But what does Peter Thiel buy to sell? Between 2004 and 2014, he exposed his worldview at conferences, in articles for the Wall Street Journal, in the book The Straussian Moment, in essays like The education of a libertarian (2009) written for the Cato Institute (one "think-tank” funded by the Koch brothers), in writing The End of the Future published in National Review; Furthermore, he wrote another book entitled Zero to One: Notes on Startups, or How to Build the Future (2014) based on a course he taught at Stanford.

In typical trickster play, Peter Thiel often presents himself and his allies as victims. Like the French who say they are victims of the North Africans, or like the Israelis who say they are oppressed by the Palestinians, the rich are intimidated by the poor. Like any reactionary, he circulates a tale of decadence. For Peter Thiel, we are in full cultural decline, “ranging from the collapse of art and literature after 1945 to the soft totalitarianism of political correctness in the media and academia to the sordid worlds of “reality shows” and popular entertainment”.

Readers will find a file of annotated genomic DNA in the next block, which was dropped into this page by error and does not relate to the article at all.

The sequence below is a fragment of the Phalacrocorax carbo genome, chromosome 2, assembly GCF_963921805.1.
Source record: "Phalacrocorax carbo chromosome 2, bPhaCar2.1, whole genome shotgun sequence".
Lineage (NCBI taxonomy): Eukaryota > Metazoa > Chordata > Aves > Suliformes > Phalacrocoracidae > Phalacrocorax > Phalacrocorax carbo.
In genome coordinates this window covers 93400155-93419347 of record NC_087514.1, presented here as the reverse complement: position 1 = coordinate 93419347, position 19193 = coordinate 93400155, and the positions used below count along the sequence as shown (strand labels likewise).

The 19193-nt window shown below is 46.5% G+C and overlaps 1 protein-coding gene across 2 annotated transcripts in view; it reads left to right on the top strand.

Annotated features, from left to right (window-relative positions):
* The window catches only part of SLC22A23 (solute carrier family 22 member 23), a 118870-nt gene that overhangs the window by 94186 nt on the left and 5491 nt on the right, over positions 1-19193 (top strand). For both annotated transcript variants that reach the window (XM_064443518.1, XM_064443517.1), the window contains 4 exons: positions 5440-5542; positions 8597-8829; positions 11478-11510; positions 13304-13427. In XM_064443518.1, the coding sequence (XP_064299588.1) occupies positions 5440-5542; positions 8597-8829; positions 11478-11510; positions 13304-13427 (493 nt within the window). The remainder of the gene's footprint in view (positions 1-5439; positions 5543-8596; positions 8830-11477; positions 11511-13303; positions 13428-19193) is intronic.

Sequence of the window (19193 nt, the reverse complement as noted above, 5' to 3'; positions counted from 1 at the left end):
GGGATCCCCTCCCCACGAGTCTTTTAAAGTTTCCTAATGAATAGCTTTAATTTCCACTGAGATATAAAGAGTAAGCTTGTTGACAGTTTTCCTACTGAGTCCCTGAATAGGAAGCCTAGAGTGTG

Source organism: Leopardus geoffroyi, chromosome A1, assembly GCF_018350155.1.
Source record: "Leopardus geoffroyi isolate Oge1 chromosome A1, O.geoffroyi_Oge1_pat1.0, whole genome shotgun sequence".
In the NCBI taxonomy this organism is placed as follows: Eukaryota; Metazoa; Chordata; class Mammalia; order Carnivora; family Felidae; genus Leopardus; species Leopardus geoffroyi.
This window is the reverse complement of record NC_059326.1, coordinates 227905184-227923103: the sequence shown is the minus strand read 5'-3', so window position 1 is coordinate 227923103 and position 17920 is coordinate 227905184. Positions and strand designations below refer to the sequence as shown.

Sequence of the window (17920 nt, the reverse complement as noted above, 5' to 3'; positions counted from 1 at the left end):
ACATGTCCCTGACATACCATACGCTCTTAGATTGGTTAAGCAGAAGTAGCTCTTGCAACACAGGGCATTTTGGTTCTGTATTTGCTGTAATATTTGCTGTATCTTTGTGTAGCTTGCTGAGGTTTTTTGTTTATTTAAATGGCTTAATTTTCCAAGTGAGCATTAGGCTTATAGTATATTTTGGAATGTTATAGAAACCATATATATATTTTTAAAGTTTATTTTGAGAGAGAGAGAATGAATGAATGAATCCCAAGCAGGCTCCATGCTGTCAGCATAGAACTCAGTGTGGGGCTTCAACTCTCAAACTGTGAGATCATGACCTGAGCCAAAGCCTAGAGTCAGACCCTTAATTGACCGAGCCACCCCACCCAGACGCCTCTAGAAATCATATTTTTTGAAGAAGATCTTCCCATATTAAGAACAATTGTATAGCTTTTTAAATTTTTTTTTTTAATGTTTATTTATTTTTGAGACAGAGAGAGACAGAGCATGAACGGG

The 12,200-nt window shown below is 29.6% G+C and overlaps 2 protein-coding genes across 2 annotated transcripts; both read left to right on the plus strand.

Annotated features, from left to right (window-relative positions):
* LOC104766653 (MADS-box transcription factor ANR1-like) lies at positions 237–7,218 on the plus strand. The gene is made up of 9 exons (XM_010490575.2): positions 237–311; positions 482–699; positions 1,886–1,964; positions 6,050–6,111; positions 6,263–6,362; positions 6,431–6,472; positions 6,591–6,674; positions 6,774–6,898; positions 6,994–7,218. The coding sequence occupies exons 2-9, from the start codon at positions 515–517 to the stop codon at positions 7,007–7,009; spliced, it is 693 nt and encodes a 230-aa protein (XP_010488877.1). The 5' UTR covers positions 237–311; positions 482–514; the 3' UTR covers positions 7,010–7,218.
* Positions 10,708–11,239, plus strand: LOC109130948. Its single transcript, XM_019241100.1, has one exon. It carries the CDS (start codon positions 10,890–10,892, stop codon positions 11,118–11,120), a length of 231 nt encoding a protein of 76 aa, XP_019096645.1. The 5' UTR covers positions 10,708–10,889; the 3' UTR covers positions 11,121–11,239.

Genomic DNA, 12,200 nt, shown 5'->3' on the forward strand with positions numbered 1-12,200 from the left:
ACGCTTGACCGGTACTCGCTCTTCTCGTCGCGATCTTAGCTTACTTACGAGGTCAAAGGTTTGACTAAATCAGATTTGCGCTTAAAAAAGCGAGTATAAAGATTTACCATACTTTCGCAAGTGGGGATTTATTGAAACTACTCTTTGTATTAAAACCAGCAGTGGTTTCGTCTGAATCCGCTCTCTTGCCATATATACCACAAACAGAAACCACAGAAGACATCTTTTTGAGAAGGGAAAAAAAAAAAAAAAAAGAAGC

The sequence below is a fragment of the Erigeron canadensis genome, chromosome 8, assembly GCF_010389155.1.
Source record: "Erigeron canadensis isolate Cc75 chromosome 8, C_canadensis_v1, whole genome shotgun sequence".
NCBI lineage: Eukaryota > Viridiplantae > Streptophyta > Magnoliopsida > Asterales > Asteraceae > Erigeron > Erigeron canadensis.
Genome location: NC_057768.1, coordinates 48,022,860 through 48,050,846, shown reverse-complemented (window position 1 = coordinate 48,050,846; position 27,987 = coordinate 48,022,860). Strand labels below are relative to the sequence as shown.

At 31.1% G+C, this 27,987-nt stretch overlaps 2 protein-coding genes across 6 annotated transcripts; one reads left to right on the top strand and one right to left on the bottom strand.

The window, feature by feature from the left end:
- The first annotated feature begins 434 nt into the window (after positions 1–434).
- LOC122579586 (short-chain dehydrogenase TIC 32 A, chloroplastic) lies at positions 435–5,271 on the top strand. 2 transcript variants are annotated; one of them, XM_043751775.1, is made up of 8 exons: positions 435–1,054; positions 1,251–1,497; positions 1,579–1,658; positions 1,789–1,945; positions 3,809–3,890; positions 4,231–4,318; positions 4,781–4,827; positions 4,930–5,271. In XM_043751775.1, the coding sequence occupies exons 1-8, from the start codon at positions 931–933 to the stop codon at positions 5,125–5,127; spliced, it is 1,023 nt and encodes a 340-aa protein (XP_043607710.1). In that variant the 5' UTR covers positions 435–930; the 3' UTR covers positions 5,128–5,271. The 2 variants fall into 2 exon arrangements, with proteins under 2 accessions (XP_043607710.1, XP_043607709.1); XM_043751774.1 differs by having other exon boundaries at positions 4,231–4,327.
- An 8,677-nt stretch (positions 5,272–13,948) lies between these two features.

The root cause is democracy, in particular its extension to women and the poor (note the association between the two): “The 1920s were the last decade of American history during which one could be genuinely optimistic about democracy. policy. Since the 1920s, the large increase in welfare recipients and the extension of women's suffrage – two electoral contingents notoriously difficult for libertarians to penetrate – have turned the notion of “capitalist democracy” into an oxymoron.

Among his assertions, there is one that states that the expansion of the vote to women and the poor has hindered technological and scientific progress, which, in the past, allowed the generalization of a certain quality of life, even for those who did not deserve it. Since the 1970s – with the exception of the technology industry – everything has stagnated; there were no major innovations in transportation, energy, or even medicine. As Peter Thiel concludes that progress is “rare” in human history, he thought of a solution: we need to go back to some kind of monarchical regime, because the great inventions in history were all produced by companies (or startups) that function as monarchies absolute or monopolies.

Peter Thiel's publicity efforts are often devoted to extolling the converging virtues of monarchy and monopoly: “Monopolists can afford to think about other things besides making money; non-monopolists do not have this privilege. In perfect competition, a company is so focused on profit margins to be achieved today that it cannot plan for the long-term future. Only one thing can allow a company to transcend the brute daily struggle for survival: monopoly profits”.